tahCovid-19 hit like a brick shattering a pane-glass window here in my little Utah town; suddenly and destructively. I work at a grocery store where my duties are fairly expansive, but my primary responsibility is overseeing the store's online shopping: I am essentially a personal shopper and delivery driver with the title of manager. My job does see me at other tasks: creating signage for the stores digital billboard, submitting changes for the weekly ad and writing emails for deals and events. Thursdays are one of two days I'm given each week to focus on these other tasks, I have another person overseeing the orders and I focus on office tasks. Thursday March 12th started as any other Thursday.
I arrived early to meet with each manager and go over items they'd like changed in the ad that I was working on that week. The store itself was a bit busier than normal, and by 11:00 a.m. it was bustling. There was a sense of unease in the air. The store director mentioned that Utah's Governor Herbert was giving a press conference at noon to address the states response to the Corona-Virus, and then madness ensued.
My normal 8 hour day extended to 12 hours. I was inundated with orders, and it was all hands on deck at the registers. The store director asked for me to open up more slots for curbside pick up and delivery, and obliged him. The day was exhausting, but didn't hold a candle to the next two days. Friday I had one helper pulled, but soon recruited two more to help keep caught up. We ran through the store trying to fill each order at the time scheduled and to make sure the delivery driver was getting out the door in time for his next delivery. It was rough, we were running out of things, but freight would be in that evening and while we'd still be busy, we'd be able to fill the orders as expected. We were naive.
We received a huge order that Friday, but things were already running out, toilet paper, cleaning supplies, canned goods. We had another marathon day Saturday, but instead of filling orders I spent a majority of my time calling customers to inform them that most of what they ordered would be unavailable. Then Monday hit. We called customers to ask them if we could hold their orders till Tuesday. Then Tuesday came and we had only received an eighth of our shipment the day before. I called. I cancelled orders. Still we broke records.
I take a certain amount of pride in my work. We're a small town grocery store and one way I hope to distinguish our service, and the way we set ourselves apart, is our customer service. I contact the customers and get their input on items that are out of stock and substitutions. There is the occasional customer that finds it to be a hassle, but they are a small minority. Most appreciate the care we give. Having to call a customer to inform them that we have almost none of the items available on the order they submitted three days previous is heart breaking. Especially when it's a staple like flour, yeast or eggs. By the Saturday after the Governor's announcement I found myself having a mental breakdown in the dairy cooler. I'd pace and breath deeply trying to calm myself down so I could go back out and start again. I found myself back there nearly every day for the next month. Just trying to calm down so I could work.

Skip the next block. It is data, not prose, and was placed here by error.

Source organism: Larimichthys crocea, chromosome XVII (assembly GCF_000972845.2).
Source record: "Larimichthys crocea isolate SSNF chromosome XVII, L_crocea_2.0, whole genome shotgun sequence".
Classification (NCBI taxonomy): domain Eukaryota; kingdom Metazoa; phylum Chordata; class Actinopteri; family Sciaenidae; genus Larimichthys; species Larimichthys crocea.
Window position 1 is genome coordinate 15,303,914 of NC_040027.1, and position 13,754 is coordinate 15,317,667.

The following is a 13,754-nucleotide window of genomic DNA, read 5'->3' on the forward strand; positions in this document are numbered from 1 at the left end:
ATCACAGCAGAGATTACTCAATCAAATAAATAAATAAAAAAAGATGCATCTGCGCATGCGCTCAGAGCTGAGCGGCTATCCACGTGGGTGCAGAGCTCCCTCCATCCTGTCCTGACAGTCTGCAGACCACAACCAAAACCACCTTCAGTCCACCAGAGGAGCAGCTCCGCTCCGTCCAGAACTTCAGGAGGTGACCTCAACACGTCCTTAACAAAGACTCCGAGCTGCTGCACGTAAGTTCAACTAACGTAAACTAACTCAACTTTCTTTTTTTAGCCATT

It's been just over 3 month since that day. The shelves aren't quite empty any more, though they are not full. The amount of online orders the store receives has decreased, though it's still considerably busier than it was a year ago. And Utah has more cases of Covid-19 per day than it did 2 months ago and that number continues to climb. I still go into work each day, though now I wear a mask while picking orders and on deliveries. I feel anxiety each work night wondering if the next day is going to be the day that breaks me, or infects me. The customers don't seem to care any more. Some of my co-workers, no, most of my co-workers don't. But I do. I care about the orders. I care about getting sick. I still go in the cooler sometimes to breath and calm myself down.